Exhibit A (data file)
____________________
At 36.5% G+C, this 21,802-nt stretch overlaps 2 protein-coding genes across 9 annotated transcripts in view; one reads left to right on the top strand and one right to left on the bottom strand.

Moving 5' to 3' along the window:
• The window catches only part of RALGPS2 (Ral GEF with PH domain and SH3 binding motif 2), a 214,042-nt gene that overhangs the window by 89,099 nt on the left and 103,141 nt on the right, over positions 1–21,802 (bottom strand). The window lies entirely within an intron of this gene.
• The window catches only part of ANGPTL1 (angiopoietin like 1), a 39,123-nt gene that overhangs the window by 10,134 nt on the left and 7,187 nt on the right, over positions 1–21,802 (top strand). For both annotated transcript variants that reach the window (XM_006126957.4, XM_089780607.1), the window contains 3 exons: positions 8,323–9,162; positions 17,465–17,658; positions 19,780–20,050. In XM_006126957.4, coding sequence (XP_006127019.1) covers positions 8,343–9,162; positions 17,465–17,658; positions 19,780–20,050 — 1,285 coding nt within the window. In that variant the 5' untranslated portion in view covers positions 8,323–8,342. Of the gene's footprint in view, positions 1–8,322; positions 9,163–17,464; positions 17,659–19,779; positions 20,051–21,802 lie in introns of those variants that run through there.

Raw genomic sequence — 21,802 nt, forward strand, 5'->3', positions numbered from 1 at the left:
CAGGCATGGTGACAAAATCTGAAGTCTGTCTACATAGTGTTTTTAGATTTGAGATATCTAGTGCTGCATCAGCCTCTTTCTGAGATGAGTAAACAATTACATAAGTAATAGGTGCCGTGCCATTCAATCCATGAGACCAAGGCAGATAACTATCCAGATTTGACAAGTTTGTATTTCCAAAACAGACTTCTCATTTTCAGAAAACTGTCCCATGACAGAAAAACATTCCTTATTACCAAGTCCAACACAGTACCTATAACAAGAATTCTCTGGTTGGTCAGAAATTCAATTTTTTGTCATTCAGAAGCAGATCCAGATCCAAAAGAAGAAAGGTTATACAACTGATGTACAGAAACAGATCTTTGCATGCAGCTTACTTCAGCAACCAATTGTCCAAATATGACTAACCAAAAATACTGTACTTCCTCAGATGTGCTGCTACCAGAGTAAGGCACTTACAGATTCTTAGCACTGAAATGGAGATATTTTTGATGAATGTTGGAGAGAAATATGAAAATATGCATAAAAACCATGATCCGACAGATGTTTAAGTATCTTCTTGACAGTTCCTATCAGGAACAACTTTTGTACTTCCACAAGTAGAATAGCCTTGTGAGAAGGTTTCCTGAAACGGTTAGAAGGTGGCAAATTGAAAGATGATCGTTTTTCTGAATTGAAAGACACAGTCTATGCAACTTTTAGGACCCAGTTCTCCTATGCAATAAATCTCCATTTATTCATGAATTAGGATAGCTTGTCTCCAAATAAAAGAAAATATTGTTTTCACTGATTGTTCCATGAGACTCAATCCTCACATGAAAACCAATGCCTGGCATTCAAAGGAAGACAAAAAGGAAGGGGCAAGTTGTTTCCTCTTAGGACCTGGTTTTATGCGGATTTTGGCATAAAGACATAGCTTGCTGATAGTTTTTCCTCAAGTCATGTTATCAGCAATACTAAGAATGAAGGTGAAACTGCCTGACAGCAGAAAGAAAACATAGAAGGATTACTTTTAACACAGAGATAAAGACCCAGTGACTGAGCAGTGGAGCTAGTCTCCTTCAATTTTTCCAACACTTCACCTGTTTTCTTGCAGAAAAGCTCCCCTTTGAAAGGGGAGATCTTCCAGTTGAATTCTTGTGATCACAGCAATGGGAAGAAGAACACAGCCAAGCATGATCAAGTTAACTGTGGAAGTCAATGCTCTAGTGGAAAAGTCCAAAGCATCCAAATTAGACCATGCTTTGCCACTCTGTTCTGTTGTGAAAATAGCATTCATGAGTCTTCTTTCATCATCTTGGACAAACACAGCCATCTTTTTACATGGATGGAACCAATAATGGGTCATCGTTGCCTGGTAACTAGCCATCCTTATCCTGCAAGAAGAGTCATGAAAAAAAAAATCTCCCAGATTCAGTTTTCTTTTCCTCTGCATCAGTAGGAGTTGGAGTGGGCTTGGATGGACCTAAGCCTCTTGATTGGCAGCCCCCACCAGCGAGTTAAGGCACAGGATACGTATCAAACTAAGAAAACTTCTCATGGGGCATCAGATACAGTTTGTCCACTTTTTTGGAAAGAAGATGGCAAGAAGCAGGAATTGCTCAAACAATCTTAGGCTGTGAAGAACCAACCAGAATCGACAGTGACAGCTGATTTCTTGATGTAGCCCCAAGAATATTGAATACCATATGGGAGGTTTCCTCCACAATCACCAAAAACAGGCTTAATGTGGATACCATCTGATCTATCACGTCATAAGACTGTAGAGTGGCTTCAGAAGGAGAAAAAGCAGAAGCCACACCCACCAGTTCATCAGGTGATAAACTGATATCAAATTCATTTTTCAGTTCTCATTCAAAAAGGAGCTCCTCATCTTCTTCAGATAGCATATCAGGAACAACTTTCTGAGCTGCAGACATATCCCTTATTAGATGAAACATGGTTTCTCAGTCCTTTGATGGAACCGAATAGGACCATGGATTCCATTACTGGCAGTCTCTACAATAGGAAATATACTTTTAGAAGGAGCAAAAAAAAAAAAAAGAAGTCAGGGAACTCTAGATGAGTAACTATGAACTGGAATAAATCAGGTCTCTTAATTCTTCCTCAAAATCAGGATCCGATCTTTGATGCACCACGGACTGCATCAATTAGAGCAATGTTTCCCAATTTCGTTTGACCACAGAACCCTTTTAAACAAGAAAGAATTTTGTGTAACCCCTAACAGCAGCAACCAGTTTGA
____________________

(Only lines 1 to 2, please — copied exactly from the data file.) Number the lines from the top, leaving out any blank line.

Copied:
At 36.5% G+C, this 21,802-nt stretch overlaps 2 protein-coding genes across 9 annotated transcripts in view; one reads left to right on the top strand and one right to left on the bottom strand.

Moving 5' to 3' along the window: